Serena Williams returns to Roland Garros for the first time in three years back to her brash, bullying best.
Serena Williams won her only French Open title in 2002
After several years of sporadic activity, Williams seems for the moment to have found a way to compete at the top level that is very much on her terms.
And so Paris can prepare for the crunching on-court power, and often hilarious off-court pronouncements, that inevitably follow when the younger Williams sister is in town.
"She's intimidating," world number four Jelena Jankovic told BBC Sport. "She's a strong, powerful player and she's just going to go after you."
It is a mark of her rejuvenation that Serena is heading to the French Open in such ebullient mood and confident of victory - it is not somewhere she has always felt so comfortable.
The slow clay and prickly Parisian crowd can test the calmest of nerves, and Serena's all-American brand of grunting, thumping, day-glo tennis is not always to French tastes.
After winning the title in 2002, beating her sister Venus in the final, Serena was involved in an acrimonious dispute with Justine Henin in the following year's semi-final, and the crowd sided firmly with the Belgian.
Serena's mother, Oracene, was not impressed.
"A lack of class and total ignorance," she said of the crowd after her daughter's defeat. "Or they just don't know tennis and the etiquette of tennis."
I always say that when I'm playing well, no one can beat me. I'm not just saying that to sound full of myself or anything, but it's true
And a tearful Serena admitted: "I allowed the crowd to get into the match. When you allow them, it's difficult to stop them."
Nothing has changed in that regard but she is not alone in having felt the brunt of the locals' displeasure - even Rafael Nadal has suffered the catcalls in his time.
And her form this year has reminded everyone that a confident Serena is a fearsome prospect.
She began 2007 amid the widespread belief that she was past her best and had lost her focus after three years interrupted by injuries and off-court interests including acting.
Williams finished last year ranked 95 in the world, having missed both the French Open and Wimbledon during a six-month period she admitted was as much a mental break as an injury lay-off.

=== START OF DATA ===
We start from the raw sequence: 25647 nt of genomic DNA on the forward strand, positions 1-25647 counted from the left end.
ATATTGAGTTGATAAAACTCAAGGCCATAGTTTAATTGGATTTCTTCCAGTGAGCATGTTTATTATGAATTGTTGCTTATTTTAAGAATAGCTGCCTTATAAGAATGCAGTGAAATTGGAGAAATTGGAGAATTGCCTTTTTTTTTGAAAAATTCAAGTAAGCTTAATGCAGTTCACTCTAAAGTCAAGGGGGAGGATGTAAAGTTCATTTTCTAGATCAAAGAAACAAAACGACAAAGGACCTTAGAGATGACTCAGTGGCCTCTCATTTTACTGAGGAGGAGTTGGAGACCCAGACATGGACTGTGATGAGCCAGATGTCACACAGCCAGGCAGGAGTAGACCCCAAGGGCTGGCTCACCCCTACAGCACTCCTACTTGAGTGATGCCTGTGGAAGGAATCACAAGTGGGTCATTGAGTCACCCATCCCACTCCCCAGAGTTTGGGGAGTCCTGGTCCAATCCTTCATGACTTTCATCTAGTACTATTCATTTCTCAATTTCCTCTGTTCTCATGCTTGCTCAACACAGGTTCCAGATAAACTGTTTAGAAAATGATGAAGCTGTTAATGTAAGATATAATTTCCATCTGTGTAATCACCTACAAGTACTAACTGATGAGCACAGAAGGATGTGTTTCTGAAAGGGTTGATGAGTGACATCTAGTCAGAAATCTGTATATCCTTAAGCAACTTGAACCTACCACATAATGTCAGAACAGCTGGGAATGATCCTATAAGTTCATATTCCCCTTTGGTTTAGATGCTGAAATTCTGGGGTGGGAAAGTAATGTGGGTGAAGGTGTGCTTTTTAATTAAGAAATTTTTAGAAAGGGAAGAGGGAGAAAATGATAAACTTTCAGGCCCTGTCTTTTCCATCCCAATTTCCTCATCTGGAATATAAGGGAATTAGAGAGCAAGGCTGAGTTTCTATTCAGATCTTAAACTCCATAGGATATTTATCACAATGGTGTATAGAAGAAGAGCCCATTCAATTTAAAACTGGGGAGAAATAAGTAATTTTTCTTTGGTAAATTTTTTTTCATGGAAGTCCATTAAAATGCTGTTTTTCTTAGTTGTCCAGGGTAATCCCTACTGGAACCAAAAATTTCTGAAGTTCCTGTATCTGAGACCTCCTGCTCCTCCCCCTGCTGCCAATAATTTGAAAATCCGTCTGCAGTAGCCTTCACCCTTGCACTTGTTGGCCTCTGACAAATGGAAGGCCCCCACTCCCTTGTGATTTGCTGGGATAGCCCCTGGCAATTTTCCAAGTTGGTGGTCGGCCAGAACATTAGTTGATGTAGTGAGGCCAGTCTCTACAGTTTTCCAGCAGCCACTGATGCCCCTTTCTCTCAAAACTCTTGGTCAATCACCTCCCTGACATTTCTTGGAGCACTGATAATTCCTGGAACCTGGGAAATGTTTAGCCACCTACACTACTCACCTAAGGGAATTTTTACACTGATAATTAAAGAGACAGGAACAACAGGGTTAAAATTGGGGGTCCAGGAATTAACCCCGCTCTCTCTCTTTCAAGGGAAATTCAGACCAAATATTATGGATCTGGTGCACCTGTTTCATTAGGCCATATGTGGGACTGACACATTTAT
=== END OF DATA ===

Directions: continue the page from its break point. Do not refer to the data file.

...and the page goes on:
Typically unbowed, the 25-year-old proclaimed in January that she fully expected to regain the number one ranking and, unseeded, she swept through to the final of the Australian Open.
It was what followed that really sent shockwaves around the tennis world, however.
The 6-1 6-2 demolition of world number one Maria Sharapova in just 63 minutes was arguably the most powerful display ever seen in women's tennis.
But Williams was not about to return to the treadmill of the tour and was not seen again until Miami in March, where she saved two match points before beating Henin in the final.
Williams and Henin shared a stormy semi-final in 2003
A brief warm-up on the clay ended with a defeat by Patty Schnyder in the Italian Open quarter-finals but that was not about to derail her.
"Actually, not winning today is going to work well for me," she said after her Rome loss. "I'm going to get even more fit.
"I feel like everything is coming together. I'm doing everything to stay healthy. That's my goal this year, to stay healthy."
And the American is not just looking for a second title in Paris, she is already talking about Grand Slams and number one rankings.
"Hopefully I'll be playing seven rounds in Paris and winning seven matches. Then after that I'm going to the next Grand Slam.
"Only two people can do it this year, so I'm one of those two. I've been working out. During the clay-court season you have to get yourself in better shape."
And while Henin might be the bookies' favourite to win at Roland Garros for the fourth time in five years, at least one person would beg to differ.
"I always say that when I'm playing well, no one can beat me," said Serena. "I'm not just saying that to sound full of myself or anything, but it's true."